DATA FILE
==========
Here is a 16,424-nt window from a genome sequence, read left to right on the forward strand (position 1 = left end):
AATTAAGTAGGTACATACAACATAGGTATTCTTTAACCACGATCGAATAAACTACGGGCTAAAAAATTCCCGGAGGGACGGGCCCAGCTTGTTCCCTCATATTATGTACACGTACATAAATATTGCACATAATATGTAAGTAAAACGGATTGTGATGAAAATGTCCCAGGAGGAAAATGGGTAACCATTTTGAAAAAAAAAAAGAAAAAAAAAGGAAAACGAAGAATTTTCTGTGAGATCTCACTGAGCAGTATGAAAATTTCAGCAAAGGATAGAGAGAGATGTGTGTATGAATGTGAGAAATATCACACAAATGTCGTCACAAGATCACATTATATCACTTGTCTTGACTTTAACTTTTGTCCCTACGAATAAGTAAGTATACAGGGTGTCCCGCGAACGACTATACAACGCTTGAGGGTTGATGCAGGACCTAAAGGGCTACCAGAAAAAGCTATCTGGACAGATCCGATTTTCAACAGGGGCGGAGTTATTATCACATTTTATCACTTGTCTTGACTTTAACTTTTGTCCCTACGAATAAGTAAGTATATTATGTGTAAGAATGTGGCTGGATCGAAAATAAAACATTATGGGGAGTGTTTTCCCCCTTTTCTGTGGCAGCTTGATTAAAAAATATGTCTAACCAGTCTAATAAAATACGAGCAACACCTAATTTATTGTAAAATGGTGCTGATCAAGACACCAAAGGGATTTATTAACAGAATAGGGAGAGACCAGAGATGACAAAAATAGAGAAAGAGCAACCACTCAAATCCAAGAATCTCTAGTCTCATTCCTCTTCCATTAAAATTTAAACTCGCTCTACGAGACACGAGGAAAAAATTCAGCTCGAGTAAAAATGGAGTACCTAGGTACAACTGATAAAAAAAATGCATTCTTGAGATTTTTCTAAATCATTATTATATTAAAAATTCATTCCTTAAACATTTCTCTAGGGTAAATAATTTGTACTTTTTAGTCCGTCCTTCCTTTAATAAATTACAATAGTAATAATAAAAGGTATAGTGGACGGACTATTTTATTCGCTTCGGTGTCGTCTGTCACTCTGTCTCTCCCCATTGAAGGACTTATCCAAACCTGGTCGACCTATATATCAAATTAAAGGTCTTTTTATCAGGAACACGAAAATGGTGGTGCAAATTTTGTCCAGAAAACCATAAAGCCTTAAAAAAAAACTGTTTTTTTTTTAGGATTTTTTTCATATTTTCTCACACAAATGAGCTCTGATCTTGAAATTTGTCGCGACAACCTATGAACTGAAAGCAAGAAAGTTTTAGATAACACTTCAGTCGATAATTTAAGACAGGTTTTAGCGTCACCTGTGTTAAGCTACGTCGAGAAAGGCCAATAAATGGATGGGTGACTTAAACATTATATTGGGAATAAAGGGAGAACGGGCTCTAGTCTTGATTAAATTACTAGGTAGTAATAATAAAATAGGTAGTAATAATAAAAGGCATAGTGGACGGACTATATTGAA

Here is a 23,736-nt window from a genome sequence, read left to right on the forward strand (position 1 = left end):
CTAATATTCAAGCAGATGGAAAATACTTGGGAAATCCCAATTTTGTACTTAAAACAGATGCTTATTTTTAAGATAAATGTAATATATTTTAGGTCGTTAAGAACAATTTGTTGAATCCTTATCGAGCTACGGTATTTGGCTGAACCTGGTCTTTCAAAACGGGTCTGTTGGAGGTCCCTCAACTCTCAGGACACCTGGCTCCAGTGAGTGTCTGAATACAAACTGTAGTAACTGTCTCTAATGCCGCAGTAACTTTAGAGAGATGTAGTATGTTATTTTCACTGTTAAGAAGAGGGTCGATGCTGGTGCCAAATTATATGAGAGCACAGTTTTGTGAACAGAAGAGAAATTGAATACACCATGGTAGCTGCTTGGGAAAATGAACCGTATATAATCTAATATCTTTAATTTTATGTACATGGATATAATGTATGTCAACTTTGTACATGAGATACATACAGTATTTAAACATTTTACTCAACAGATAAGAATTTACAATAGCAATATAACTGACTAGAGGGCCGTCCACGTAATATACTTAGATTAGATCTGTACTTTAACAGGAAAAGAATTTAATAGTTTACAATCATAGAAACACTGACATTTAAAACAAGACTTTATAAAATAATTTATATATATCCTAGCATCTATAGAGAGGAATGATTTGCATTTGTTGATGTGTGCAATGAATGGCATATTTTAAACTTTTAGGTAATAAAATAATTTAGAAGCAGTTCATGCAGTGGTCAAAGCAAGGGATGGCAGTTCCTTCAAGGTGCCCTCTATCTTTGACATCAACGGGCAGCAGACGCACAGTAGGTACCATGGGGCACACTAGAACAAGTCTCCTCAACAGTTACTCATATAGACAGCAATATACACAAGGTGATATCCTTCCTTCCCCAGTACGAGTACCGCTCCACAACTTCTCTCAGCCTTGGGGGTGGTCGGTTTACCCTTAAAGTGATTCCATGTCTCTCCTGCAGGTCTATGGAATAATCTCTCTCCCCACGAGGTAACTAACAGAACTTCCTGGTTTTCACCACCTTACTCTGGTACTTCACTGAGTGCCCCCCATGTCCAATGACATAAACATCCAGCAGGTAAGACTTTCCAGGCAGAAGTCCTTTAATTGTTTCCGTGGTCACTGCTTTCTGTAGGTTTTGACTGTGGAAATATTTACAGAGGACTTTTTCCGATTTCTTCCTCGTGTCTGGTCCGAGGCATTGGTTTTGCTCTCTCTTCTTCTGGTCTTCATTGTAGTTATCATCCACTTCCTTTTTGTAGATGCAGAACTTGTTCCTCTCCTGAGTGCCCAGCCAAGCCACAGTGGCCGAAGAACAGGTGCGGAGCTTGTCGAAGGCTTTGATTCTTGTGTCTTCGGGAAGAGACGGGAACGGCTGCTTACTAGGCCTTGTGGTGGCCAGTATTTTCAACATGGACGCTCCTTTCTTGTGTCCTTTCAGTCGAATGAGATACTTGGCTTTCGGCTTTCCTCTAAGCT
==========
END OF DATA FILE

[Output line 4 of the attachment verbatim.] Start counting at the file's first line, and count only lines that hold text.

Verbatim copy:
CTAATATTCAAGCAGATGGAAAATACTTGGGAAATCCCAATTTTGTACTTAAAACAGATGCTTATTTTTAAGATAAATGTAATATATTTTAGGTCGTTAAGAACAATTTGTTGAATCCTTATCGAGCTACGGTATTTGGCTGAACCTGGTCTTTCAAAACGGGTCTGTTGGAGGTCCCTCAACTCTCAGGACACCTGGCTCCAGTGAGTGTCTGAATACAAACTGTAGTAACTGTCTCTAATGCCGCAGTAACTTTAGAGAGATGTAGTATGTTATTTTCACTGTTAAGAAGAGGGTCGATGCTGGTGCCAAATTATATGAGAGCACAGTTTTGTGAACAGAAGAGAAATTGAATACACCATGGTAGCTGCTTGGGAAAATGAACCGTATATAATCTAATATCTTTAATTTTATGTACATGGATATAATGTATGTCAACTTTGTACATGAGATACATACAGTATTTAAACATTTTACTCAACAGATAAGAATTTACAATAGCAATATAACTGACTAGAGGGCCGTCCACGTAATATACTTAGATTAGATCTGTACTTTAACAGGAAAAGAATTTAATAGTTTACAATCATAGAAACACTGACATTTAAAACAAGACTTTATAAAATAATTTATATATATCCTAGCATCTATAGAGAGGAATGATTTGCATTTGTTGATGTGTGCAATGAATGGCATATTTTAAACTTTTAGGTAATAAAATAATTTAGAAGCAGTTCATGCAGTGGTCAAAGCAAGGGATGGCAGTTCCTTCAAGGTGCCCTCTATCTTTGACATCAACGGGCAGCAGACGCACAGTAGGTACCATGGGGCACACTAGAACAAGTCTCCTCAACAGTTACTCATATAGACAGCAATATACACAAGGTGATATCCTTCCTTCCCCAGTACGAGTACCGCTCCACAACTTCTCTCAGCCTTGGGGGTGGTCGGTTTACCCTTAAAGTGATTCCATGTCTCTCCTGCAGGTCTATGGAATAATCTCTCTCCCCACGAGGTAACTAACAGAACTTCCTGGTTTTCACCACCTTACTCTGGTACTTCACTGAGTGCCCCCCATGTCCAATGACATAAACATCCAGCAGGTAAGACTTTCCAGGCAGAAGTCCTTTAATTGTTTCCGTGGTCACTGCTTTCTGTAGGTTTTGACTGTGGAAATATTTACAGAGGACTTTTTCCGATTTCTTCCTCGTGTCTGGTCCGAGGCATTGGTTTTGCTCTCTCTTCTTCTGGTCTTCATTGTAGTTATCATCCACTTCCTTTTTGTAGATGCAGAACTTGTTCCTCTCCTGAGTGCCCAGCCAAGCCACAGTGGCCGAAGAACAGGTGCGGAGCTTGTCGAAGGCTTTGATTCTTGTGTCTTCGGGAAGAGACGGGAACGGCTGCTTACTAGGCCTTGTGGTGGCCAGTATTTTCAACATGGACGCTCCTTTCTTGTGTCCTTTCAGTCGAATGAGATACTTGGCTTTCGGCTTTCCTCTAAGCT